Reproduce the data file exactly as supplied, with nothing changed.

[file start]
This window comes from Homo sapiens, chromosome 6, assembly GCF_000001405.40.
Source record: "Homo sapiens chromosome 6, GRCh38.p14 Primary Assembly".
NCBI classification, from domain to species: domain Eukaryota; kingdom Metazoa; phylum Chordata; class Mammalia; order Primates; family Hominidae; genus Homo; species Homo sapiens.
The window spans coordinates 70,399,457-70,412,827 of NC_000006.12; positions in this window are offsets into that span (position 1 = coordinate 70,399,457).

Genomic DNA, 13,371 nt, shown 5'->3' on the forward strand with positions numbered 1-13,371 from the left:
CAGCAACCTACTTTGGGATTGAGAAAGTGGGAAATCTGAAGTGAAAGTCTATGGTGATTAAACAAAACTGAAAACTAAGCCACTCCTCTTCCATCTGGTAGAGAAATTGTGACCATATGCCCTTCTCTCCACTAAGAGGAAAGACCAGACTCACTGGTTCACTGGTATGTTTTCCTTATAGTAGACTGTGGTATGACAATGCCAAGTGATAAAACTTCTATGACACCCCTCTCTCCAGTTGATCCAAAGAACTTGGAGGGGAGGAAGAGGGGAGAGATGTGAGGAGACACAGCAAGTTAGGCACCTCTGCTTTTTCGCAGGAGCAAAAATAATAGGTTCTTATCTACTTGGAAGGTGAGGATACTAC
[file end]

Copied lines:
This window comes from Homo sapiens, chromosome 6, assembly GCF_000001405.40.
Source record: "Homo sapiens chromosome 6, GRCh38.p14 Primary Assembly".
NCBI classification, from domain to species: domain Eukaryota; kingdom Metazoa; phylum Chordata; class Mammalia; order Primates; family Hominidae; genus Homo; species Homo sapiens.
The window spans coordinates 70,399,457-70,412,827 of NC_000006.12; positions in this window are offsets into that span (position 1 = coordinate 70,399,457).

Genomic DNA, 13,371 nt, shown 5'->3' on the forward strand with positions numbered 1-13,371 from the left:
CAGCAACCTACTTTGGGATTGAGAAAGTGGGAAATCTGAAGTGAAAGTCTATGGTGATTAAACAAAACTGAAAACTAAGCCACTCCTCTTCCATCTGGTAGAGAAATTGTGACCATATGCCCTTCTCTCCACTAAGAGGAAAGACCAGACTCACTGGTTCACTGGTATGTTTTCCTTATAGTAGACTGTGGTATGACAATGCCAAGTGATAAAACTTCTATGACACCCCTCTCTCCAGTTGATCCAAAGAACTTGGAGGGGAGGAAGAGGGGAGAGATGTGAGGAGACACAGCAAGTTAGGCACCTCTGCTTTTTCGCAGGAGCAAAAATAATAGGTTCTTATCTACTTGGAAGGTGAGGATACTAC